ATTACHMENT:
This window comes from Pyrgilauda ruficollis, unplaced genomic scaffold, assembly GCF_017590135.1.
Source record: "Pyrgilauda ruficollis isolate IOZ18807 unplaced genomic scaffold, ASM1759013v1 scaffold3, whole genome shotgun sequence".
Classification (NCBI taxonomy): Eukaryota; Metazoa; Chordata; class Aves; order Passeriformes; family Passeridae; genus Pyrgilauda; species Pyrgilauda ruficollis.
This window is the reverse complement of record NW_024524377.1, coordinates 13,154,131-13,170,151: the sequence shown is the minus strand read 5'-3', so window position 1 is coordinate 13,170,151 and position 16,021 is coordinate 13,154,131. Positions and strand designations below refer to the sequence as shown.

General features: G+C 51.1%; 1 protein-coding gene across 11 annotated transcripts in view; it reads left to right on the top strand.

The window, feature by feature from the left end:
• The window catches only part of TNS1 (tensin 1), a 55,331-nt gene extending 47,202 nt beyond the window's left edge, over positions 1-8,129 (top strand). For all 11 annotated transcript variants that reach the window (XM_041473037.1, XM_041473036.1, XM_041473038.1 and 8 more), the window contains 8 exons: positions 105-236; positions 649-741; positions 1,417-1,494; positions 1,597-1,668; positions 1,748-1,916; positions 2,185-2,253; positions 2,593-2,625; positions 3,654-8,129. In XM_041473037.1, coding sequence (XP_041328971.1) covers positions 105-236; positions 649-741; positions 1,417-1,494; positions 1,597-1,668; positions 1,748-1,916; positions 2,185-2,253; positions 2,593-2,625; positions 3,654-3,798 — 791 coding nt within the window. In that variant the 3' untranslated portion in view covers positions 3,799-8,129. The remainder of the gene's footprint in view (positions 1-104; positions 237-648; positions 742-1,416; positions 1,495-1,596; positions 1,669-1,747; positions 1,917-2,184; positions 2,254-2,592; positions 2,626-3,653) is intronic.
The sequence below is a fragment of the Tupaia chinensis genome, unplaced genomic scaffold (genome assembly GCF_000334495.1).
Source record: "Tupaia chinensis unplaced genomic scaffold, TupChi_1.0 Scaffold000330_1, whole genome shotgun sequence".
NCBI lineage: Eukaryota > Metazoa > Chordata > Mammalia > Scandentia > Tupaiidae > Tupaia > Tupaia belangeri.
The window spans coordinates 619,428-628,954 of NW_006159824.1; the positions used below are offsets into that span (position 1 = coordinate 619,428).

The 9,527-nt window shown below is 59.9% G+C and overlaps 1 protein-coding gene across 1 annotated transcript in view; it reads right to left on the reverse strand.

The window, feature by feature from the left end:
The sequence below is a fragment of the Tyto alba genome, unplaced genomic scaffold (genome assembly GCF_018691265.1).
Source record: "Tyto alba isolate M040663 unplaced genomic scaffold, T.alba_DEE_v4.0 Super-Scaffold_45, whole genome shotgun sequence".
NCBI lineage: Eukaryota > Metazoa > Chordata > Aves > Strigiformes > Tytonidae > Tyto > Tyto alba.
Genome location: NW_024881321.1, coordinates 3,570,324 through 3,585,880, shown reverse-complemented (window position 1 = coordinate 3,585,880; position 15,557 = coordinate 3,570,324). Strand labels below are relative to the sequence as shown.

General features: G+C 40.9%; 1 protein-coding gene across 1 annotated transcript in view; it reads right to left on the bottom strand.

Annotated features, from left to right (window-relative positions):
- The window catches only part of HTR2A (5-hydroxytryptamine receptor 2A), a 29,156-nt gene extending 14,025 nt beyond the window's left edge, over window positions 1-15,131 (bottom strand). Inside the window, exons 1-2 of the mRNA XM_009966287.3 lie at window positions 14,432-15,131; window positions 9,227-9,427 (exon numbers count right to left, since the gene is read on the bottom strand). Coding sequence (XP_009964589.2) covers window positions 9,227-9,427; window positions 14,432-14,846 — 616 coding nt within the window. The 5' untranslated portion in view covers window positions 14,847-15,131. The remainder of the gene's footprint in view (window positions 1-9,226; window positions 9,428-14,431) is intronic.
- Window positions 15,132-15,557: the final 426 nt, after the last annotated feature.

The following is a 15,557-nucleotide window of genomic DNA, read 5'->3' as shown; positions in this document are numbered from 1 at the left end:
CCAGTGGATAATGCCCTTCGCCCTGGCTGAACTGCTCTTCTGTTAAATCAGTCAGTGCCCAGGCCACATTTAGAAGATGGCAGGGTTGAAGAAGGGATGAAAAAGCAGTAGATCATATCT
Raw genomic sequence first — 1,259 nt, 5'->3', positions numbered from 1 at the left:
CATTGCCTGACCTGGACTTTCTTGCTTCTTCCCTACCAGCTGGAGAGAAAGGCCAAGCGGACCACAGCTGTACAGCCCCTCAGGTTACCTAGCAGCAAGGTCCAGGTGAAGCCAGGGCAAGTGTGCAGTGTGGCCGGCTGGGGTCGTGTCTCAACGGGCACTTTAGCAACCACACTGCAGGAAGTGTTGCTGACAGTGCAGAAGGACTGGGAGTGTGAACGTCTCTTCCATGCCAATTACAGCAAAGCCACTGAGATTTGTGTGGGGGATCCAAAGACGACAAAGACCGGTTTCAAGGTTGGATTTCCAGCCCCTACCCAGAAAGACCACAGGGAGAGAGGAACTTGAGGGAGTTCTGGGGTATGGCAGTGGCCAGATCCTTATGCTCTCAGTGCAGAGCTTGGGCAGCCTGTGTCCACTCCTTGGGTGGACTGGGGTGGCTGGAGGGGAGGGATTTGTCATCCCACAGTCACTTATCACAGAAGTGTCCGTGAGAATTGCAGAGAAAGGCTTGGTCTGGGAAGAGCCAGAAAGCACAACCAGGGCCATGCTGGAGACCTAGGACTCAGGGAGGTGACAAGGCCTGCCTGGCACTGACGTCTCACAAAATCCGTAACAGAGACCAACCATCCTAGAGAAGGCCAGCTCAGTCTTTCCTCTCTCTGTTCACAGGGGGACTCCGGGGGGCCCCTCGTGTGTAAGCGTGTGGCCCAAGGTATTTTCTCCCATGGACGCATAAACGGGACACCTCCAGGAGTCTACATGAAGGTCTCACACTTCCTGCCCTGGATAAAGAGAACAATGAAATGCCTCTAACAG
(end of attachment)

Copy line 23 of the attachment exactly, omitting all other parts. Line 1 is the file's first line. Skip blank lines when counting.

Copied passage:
CCAGTGGATAATGCCCTTCGCCCTGGCTGAACTGCTCTTCTGTTAAATCAGTCAGTGCCCAGGCCACATTTAGAAGATGGCAGGGTTGAAGAAGGGATGAAAAAGCAGTAGATCATATCT